It is really tough for every mother to meet the dietary requirements of highly active & energetic teens today as she needs to serve them 4 meals a day that satiate their hunger, nourish them adequately, and importantly, please their palate. Since it is almost near to impossible to prepare healthy hearty delicious meals four times a day, it is a good idea to prepare a dish that can be reused for the next meal and also made appealing to them.
During dynasty rule in China black rice was consumed exclusively by the royals for the tremendous health benefits particularly for greater longevity, and hence it was mentioned in ancient Chinese literature as Emperor’s Rice & Fortune Rice. In those days black rice was forbidden to general public, it was even considered an offence to consume black rice or grow black rice crops without royal permission, so it was widely known as the Forbidden Rice. At the dawn of communism in China people were granted to grow Forbidden Rice crops, soon Emperor’s Rice reached the hands of ordinary people, and in due course black rice cultivation was spread to different places around the world. Initially black rice was brought to south India by the affluent business community in Chettinad. They take pride in including an exotic black rice (kavuni arisi) pudding in their lavish wedding banquets even today.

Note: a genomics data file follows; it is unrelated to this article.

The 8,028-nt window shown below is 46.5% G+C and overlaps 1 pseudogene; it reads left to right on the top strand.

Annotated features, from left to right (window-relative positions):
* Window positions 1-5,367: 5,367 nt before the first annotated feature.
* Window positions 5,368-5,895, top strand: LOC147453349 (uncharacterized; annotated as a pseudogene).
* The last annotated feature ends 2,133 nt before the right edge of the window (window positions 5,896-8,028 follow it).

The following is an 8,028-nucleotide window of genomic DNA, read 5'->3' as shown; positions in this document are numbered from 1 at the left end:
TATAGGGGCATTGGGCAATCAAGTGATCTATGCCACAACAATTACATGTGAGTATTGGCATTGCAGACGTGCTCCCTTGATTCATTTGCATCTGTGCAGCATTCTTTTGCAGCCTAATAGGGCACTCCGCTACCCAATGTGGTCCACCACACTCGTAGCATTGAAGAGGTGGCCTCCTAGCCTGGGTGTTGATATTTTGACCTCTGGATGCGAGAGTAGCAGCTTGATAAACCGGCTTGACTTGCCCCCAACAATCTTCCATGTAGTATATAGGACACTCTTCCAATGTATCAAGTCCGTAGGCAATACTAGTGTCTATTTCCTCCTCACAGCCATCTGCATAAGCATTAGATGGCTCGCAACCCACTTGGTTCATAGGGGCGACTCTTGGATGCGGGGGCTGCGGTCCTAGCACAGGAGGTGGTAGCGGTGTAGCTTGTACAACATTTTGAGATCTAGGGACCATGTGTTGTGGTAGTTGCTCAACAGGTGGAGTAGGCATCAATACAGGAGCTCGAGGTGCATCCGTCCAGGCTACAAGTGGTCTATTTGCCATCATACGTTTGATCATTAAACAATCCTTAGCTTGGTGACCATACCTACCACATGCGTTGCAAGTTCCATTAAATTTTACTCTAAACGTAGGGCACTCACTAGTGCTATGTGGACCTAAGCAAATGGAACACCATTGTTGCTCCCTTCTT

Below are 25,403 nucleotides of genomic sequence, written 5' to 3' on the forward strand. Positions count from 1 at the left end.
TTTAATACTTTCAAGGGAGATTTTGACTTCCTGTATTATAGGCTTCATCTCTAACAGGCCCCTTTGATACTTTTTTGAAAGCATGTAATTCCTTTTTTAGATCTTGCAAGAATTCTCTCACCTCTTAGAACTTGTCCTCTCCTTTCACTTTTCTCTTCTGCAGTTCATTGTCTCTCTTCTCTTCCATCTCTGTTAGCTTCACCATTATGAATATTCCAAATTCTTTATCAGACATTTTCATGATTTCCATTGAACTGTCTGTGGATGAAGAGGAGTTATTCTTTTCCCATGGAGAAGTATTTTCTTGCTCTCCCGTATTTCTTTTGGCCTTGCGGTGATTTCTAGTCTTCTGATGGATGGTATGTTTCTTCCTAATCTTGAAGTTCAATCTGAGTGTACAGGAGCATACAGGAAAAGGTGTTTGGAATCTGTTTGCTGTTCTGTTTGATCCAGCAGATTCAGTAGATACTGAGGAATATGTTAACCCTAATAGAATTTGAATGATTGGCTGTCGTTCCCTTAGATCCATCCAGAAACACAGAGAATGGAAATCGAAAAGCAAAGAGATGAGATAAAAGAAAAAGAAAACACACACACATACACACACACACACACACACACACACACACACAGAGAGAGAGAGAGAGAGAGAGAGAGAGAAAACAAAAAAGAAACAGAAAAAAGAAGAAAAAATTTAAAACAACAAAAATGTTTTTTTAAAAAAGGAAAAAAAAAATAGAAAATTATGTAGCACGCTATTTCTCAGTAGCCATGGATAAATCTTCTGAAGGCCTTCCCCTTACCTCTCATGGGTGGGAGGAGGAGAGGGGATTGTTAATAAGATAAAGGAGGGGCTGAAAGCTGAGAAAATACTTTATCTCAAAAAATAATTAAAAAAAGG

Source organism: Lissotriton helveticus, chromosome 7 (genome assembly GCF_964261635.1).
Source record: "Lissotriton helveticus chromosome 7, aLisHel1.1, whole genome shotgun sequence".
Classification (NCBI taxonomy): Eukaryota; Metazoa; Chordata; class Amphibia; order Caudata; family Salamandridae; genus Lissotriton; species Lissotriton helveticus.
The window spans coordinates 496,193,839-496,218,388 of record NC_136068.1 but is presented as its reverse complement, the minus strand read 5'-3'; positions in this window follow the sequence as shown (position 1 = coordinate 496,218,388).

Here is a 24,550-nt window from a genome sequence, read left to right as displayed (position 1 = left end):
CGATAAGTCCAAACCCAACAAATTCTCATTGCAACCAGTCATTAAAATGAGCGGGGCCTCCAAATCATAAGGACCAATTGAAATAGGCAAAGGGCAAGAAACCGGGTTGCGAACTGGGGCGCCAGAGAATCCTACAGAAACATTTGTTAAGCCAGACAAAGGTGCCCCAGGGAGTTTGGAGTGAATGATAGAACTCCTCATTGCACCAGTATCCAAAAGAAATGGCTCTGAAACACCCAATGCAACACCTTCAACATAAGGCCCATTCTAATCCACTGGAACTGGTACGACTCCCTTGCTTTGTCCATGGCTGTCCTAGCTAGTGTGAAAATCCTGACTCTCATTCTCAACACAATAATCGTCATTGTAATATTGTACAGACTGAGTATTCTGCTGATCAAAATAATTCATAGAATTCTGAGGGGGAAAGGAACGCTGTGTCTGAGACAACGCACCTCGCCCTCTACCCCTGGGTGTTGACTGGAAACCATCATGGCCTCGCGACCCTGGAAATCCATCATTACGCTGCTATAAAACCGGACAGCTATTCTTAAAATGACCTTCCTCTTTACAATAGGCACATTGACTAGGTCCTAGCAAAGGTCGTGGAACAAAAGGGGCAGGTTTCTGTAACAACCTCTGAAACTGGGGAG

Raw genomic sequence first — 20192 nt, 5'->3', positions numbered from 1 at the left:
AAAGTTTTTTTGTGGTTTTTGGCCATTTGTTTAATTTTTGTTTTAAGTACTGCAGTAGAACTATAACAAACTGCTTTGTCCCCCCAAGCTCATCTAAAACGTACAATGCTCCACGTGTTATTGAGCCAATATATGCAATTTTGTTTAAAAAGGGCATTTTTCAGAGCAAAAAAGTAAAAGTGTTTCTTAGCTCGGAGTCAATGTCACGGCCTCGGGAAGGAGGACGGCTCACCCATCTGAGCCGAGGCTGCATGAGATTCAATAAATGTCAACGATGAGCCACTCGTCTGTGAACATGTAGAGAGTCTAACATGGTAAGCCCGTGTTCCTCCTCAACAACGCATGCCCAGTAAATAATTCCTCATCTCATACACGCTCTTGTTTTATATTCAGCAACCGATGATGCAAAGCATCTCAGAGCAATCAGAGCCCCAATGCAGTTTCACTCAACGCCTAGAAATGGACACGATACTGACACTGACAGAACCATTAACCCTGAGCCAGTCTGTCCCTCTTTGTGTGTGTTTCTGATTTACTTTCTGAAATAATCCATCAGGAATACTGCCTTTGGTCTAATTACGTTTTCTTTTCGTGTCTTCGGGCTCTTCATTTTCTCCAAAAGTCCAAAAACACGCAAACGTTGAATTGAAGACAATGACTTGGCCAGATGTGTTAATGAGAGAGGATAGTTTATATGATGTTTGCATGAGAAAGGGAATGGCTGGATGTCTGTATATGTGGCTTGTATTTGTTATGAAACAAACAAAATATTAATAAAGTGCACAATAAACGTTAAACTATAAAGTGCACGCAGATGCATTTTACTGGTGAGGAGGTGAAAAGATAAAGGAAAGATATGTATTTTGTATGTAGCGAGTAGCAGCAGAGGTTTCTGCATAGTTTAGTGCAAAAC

Ever since the humble beetroot juice turned out to be an indispensable dietary supplement for the elite Olympic medalists and accordingly attained the special status of superfood, the benefits of taking beet root juice became more conspicuous to the general public than before. Nowadays beauticians recommend to take a glass of beetroot juice daily in the morning for the glowing skin, dietitians consider this juice as an excellent liver detox, fitness trainers suggest it for endurance, cardiologists & pulmonologists prescribe plain beetroot juice for building robust heart & lungs, all owing to its magic ingredient called nitrate.
Basil seeds (sabja seeds) are one of the most sought-after summer ingredients in Asia as these seeds are believed to lower the body heat according to traditional Chinese medicine and Indian Ayurveda also. You may check out the other health benefits of these sensational basil seeds here.
Raisina hills is the prominent landmark in India where our President’s housing estate (Rashtrapathi Bhavan), Parliament house, Prime Minister’s office and other government offices are situated. Dal Raisina is the signature dish prepared in the Rashtrapathi Bhavan kitchen for VIPs & foreign dignitaries. Dal Raisina is a sumptuous lentil curry prepared by brewing assorted lentils & aromatic spices in lavish amounts of butter & heavy cream in slow fire for long hours. Recently it was cooked for unprecedented 48 long hours specially for the guests present during the swearing-in ceremony of our Prime Minster and his cabinet of ministers held at Rashtrapathi Bhavan.
Jerusalem is one of my favorite cookbooks written by Yotam Ottolenghi and Sami Tamimi for their traditional recipes (you may download the e-book here). There are a number of vegetarian recipes that Indians could very well try without demur owing to the fact that most of the ingredients are easily available here. Incidentally I found an exceptional cake recipe using fenugreek seeds, the commonly used Indian spices, in this book.